On this Ada Lovelace Day, I’m looking forward and back. Here’s my full post in honor of humanities computing pioneer Susan Hockey (where you can also find links to past years’ posts on Johanna Drucker, Bess Sadler, and Leah Buechley). But I’m also spending today feeling appreciative of the a fantastic group of young women…. Continue reading “Ada Lovelace Day 2011”.
Yesterday, I was fortunate to be invited by Andrew Stauffer and Bethany Nowviskie to present at their Rare Book School course, Digitizing the Historical Record. I talked about Linked Open Data (LOD), and afterward, Dana Wheeles talked about the NINES project and how they use RDF and LOD. I tried to present a gentle, mostly…. Continue reading “Introduction to Linked Open Data at Rare Book School”.
Over the past two years, with generous support from the National Endowment for the Humanities, the Scholars’ Lab at the University of Virginia Library has hosted an Institute for Enabling Geospatial Scholarship. Today we’re pleased to announce the launch of “Spatial Humanities,” a community-driven resource for place-based digital scholarship: http://spatial.scholarslab.org/ This site responds to needs…. Continue reading “project launch: “Spatial Humanities!””.
The Scholars’ Lab at the University of Virginia Library and the Center for History and New Media (CHNM) at George Mason University are pleased to announce a collaborative “Omeka + Neatline” initiative, supported by $665,248 in funding from the Library of Congress. The Omeka + Neatline project’s goal is to enable scholars, students, and library…. Continue reading “Scholars’ Lab and CHNM Partner on “Omeka + Neatline””.
Our NEH-funded Neatline project has inspired the Scholars’ Lab to develop or enhance several new Omeka plugins recently. (See our full list.) One of these is FedoraConnector, which is designed to enable administrators to attach Fedora datastreams (a digital object — whether image, XML like TEI or EAD, or video) to Omeka items. This is…. Continue reading “Building Omeka Exhibits with Fedora Repository Content”.
Thanks to Megan Brett, Research Database and Records Manager at the Montpelier Foundation, we are able share with you a piece of ephemera from UVa Library’s computing past: a pamphlet on “Computer Literature Search.” “Why use a computer search? Consider the time it takes to search manually through the many issues of printed indexes. The…. Continue reading “We’ve come a long way, baby.”.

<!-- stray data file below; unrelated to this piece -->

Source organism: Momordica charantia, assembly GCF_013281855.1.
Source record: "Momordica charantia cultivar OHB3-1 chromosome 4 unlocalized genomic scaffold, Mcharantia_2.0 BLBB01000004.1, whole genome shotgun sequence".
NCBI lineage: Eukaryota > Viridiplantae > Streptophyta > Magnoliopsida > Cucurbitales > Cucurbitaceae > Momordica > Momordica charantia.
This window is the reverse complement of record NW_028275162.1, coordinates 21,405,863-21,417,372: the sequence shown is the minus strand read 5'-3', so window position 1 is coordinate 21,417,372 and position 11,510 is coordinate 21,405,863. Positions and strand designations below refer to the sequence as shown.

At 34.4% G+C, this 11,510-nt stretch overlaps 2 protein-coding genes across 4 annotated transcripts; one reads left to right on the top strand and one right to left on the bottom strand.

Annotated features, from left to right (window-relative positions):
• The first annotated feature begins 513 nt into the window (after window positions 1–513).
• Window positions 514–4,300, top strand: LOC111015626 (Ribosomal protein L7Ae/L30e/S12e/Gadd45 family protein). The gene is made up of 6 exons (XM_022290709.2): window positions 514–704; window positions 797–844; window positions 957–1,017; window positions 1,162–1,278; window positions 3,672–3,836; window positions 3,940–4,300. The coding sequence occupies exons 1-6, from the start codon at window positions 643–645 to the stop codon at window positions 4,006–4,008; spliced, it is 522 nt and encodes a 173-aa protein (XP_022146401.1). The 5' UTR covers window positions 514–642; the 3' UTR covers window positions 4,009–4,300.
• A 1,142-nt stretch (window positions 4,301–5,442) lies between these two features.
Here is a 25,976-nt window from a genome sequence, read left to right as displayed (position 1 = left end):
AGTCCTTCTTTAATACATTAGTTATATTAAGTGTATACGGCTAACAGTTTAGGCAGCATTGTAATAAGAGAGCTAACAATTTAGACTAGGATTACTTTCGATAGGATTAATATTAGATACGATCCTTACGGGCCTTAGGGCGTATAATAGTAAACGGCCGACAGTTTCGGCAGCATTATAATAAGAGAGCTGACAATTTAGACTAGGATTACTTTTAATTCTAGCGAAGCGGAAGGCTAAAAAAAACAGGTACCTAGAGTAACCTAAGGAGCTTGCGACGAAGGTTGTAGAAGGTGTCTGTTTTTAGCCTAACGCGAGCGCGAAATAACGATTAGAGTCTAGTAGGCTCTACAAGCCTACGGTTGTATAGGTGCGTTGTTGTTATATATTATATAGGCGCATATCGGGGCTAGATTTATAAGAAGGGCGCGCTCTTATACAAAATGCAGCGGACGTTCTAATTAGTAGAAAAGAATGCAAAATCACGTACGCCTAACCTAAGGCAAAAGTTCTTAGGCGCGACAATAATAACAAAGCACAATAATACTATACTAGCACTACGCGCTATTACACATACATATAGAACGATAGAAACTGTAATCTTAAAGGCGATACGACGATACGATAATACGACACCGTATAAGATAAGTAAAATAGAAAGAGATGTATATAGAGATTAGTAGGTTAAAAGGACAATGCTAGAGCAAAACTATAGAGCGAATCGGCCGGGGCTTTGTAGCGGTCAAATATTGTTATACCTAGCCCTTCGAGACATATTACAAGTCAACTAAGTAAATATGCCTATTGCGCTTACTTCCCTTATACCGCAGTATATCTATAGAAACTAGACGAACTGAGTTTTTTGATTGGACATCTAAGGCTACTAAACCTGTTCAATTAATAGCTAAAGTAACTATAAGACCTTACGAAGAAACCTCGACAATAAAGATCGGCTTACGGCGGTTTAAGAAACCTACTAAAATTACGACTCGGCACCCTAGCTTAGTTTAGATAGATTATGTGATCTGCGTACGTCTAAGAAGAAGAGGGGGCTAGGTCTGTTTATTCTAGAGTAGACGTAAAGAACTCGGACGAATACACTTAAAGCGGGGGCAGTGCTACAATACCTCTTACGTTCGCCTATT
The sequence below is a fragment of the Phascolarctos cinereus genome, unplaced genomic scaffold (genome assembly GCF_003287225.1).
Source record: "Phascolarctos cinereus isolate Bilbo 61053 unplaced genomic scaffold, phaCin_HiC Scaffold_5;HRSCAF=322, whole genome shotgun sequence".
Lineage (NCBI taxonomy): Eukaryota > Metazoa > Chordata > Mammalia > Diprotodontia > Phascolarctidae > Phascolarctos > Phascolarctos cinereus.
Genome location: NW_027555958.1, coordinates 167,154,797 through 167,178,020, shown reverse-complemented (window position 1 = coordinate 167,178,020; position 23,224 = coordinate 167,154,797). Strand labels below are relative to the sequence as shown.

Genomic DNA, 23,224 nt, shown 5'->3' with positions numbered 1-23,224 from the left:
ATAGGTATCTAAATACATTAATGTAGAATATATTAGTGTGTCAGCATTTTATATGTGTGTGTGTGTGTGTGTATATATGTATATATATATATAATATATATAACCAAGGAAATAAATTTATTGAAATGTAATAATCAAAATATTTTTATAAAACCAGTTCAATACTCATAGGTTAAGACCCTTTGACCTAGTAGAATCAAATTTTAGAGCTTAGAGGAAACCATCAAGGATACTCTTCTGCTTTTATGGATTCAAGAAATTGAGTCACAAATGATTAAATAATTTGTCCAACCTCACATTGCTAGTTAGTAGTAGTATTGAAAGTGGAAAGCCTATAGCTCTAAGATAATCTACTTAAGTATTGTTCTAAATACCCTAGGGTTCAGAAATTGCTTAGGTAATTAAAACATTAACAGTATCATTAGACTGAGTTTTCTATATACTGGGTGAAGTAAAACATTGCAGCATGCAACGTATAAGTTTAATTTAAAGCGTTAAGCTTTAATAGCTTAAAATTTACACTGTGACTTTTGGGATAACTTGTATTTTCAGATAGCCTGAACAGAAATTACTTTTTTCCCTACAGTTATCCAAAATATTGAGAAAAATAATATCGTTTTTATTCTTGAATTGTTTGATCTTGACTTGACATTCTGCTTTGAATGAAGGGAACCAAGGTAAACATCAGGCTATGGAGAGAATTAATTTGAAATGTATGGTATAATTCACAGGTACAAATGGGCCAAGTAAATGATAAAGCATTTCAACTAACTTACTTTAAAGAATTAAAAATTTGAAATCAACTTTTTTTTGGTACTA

Several months ago, I wrote a post about my XForms development in the Scholars’ Lab as part of a research project. I’m currently working on two research projects that utilize the standard: EADitor (Encoded Archival Description management and dissemination framework) and Numishare (geared towards online delivery of numismatic collections, though other artifacts can be represented).…. Continue reading “On XForms”.
Because I have a keen interest in the description of cultural heritage artifacts and in doing interesting things with metadata, in recent months I have developed a handful of Omeka plugins to meet these interests. My first foray into plugin development for the application was with the EAD Importer. The EAD Importer, as the name…. Continue reading “Expanding the Capabilities of Omeka”.
Bethany wrote recently in praise of Bess Sadler’s work on Blacklight, and its recent release (as “VIRGObeta”). I’d like to offer my own (admittedly anecdotal, perhaps insignificant) praise.
The blogosphere has been abuzz with diverse opinions on the release of Amazon’s new Kindle 2. So far, most of the news has surrounded the controversial text-to-speech function and whether or not it violates copyright law (more on this here and here). Regardless of its legality, the speech sounds mechanical, and I don’t see this…. Continue reading “A Kindle for Every Student?”.
- Come explore the Makerspace!
- Minard + Napoleon + Neatline
- Bonjour! Je m’appelle Julia.
- What. The. Junk.
- Upgrading Neatline and Omeka
- Visualizing Early America through MapScholar and Beyond
- A Fox… Among Others
- Individuality and Collective Effort
- Prism in the Classroom: Questions to Frame Discussion
- Let’s Play